A protest expected at the U.S.-Mexico border on Monday will set an unprecedented standard in the modern immigration debate.
Thirty activists will attempt to cross into Laredo, Texas under the banner of the Dream 30, an effort meant to bring attention the 1.7 million-plus people deported during President Barack Obama’s first term in office.
The crossers are mostly Mexican immigrants who have either been deported or chosen to leave the country and return to Mexico.
Louis DeSipio, a professor of political science at University of California, Irvine, said the action is historic.
“There's certainly never been a border crossing of DREAM activists of this size,” he wrote via email. “It reflects a steady growth and diversification of the challenges that the DREAM activists are mounting to U.S. immigration policy.”
The protest is being organized by the the National Immigrant Youth Alliance (NIYA), an undocumented immigrant-led organization that has aggressively disputed the Obama administration’s deportation policies. This effort is an extension of another protest in August, when a group of nine Dreamers sought asylum at the border.
The action comes at a time when talk of immigration reform has cooled in the nation’s capital.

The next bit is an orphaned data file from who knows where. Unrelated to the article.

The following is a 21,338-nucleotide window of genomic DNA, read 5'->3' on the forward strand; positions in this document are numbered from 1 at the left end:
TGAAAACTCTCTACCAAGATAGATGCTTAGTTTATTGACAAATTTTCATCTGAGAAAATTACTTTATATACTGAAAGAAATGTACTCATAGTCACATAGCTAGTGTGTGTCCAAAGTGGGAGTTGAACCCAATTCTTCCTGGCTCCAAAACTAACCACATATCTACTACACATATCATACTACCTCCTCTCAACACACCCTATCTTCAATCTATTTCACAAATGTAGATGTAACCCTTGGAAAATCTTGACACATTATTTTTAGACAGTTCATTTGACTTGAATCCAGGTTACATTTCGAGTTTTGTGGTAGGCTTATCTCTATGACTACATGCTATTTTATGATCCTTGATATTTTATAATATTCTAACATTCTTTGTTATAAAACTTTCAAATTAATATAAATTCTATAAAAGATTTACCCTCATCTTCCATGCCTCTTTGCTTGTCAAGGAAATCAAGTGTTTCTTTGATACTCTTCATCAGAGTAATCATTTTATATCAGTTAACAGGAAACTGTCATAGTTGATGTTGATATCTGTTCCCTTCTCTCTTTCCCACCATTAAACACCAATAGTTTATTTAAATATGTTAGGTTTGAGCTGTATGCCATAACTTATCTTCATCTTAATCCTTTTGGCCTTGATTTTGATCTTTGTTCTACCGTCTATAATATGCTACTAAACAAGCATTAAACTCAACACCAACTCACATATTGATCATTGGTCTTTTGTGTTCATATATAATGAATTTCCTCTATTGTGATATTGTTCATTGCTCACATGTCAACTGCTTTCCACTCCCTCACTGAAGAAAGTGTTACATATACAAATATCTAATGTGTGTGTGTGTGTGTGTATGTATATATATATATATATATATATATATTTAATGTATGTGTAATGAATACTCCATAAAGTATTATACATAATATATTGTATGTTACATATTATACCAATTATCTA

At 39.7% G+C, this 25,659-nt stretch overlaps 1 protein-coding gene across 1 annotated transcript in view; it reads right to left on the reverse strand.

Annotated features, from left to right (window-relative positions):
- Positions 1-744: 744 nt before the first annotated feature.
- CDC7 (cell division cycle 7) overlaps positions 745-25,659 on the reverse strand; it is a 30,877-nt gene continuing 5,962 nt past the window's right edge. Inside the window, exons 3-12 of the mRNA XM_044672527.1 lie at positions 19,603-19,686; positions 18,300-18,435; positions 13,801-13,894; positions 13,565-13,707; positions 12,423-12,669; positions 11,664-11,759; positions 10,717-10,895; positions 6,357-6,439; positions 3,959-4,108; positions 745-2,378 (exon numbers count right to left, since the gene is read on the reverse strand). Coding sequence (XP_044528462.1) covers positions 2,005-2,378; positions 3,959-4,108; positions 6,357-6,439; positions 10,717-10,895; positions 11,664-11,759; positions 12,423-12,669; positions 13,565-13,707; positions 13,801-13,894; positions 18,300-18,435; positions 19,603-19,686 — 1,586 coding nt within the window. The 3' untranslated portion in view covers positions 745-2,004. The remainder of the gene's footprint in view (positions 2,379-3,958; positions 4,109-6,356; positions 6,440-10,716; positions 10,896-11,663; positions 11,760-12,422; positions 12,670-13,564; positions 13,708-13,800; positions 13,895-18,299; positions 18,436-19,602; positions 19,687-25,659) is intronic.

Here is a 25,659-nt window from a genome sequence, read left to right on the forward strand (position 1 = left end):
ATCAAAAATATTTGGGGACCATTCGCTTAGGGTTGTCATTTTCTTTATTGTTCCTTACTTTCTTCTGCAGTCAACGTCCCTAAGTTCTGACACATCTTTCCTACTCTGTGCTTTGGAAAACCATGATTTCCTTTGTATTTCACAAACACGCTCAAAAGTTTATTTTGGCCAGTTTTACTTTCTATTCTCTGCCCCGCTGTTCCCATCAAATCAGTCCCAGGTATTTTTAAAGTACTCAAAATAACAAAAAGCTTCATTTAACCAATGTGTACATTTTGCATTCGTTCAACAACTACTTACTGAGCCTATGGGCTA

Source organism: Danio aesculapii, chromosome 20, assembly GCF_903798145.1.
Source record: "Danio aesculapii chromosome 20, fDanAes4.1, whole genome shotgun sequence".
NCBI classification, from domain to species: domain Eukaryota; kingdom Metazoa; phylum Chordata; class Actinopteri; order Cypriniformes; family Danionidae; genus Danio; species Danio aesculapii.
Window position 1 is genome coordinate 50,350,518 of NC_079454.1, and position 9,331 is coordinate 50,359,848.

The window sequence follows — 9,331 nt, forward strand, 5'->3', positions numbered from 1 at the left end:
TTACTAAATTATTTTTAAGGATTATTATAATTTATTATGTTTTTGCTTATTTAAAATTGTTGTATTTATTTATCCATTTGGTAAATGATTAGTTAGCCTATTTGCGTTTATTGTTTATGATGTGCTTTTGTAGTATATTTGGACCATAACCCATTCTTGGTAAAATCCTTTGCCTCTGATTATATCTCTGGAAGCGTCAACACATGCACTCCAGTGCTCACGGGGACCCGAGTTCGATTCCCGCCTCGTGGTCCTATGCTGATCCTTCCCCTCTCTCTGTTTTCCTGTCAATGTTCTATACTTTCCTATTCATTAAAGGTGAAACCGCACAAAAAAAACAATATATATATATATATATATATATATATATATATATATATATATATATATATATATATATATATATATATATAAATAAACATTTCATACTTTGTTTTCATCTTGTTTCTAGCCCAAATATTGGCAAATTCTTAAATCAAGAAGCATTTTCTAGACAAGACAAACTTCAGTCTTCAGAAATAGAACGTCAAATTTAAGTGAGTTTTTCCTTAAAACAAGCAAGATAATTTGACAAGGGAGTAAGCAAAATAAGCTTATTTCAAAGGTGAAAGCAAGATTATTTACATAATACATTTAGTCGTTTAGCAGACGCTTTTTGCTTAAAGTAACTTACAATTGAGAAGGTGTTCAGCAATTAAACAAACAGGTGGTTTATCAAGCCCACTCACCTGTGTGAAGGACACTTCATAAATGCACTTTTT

In June, the Senate passed a comprehensive immigration reform bill with support of both Democrats and Republicans. The bill would have provided a pathway to citizenship for many of the country’s estimated 11.7 million undocumented immigrants.
But the Republican-controlled House of Representatives hasn’t moved on any comparable legislation. And with a limited number of days left on the congressional calendar, any bill in 2013 seems like a longshot.
While the border action may not make huge headlines nationally, it fits into a broader strategy of activism, according to DeSipio.
“The timing may not be the best as the news value will probably get lost in the congressional budget debates,” he said, “but their goal is longer-term and to get their momentum going.”
You can watch a livestream of the action here, beginning around noon EST.
Updated, 12:27 p.m.: I clarified that the protesters are "mostly" Mexican immigrants. One protester was born in Peru.
Ted Hesson was formerly the immigration editor at Fusion, covering the issue from Washington, D.C. He also writes about drug laws and (occasionally) baseball. On the side: guitars, urban biking, and fiction.